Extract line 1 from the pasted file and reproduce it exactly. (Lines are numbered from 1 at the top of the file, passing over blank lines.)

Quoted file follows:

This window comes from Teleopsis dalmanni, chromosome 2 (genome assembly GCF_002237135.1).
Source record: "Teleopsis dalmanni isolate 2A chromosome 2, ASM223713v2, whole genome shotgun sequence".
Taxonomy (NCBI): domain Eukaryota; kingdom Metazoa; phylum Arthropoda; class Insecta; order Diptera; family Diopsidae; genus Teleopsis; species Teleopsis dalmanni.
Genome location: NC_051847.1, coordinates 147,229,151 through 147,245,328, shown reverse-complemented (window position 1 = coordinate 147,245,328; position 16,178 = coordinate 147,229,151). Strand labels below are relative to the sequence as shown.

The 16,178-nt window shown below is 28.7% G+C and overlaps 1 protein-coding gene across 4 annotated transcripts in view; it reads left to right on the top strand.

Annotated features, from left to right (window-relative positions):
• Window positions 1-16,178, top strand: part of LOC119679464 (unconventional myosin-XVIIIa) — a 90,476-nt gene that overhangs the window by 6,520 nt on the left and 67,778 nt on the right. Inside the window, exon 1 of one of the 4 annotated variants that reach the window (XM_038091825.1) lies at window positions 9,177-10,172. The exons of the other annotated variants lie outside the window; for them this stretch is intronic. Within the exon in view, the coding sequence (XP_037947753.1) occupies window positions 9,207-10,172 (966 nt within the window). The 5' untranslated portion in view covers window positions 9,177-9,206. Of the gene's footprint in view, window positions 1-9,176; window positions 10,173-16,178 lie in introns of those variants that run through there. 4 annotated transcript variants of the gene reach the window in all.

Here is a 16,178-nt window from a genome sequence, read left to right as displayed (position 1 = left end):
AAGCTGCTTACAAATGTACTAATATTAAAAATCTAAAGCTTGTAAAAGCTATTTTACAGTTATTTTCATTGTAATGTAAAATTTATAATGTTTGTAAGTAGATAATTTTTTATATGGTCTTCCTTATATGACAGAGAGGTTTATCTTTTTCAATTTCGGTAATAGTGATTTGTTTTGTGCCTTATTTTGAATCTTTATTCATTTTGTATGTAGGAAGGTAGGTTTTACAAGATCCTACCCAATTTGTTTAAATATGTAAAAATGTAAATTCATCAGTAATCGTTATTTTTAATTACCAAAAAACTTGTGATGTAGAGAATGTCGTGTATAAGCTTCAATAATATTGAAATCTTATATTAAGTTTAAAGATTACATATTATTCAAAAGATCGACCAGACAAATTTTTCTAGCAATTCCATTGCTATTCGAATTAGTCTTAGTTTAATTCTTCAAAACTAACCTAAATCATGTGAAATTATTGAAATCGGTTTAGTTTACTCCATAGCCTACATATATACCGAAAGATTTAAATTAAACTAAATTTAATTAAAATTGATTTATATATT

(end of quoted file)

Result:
This window comes from Teleopsis dalmanni, chromosome 2 (genome assembly GCF_002237135.1).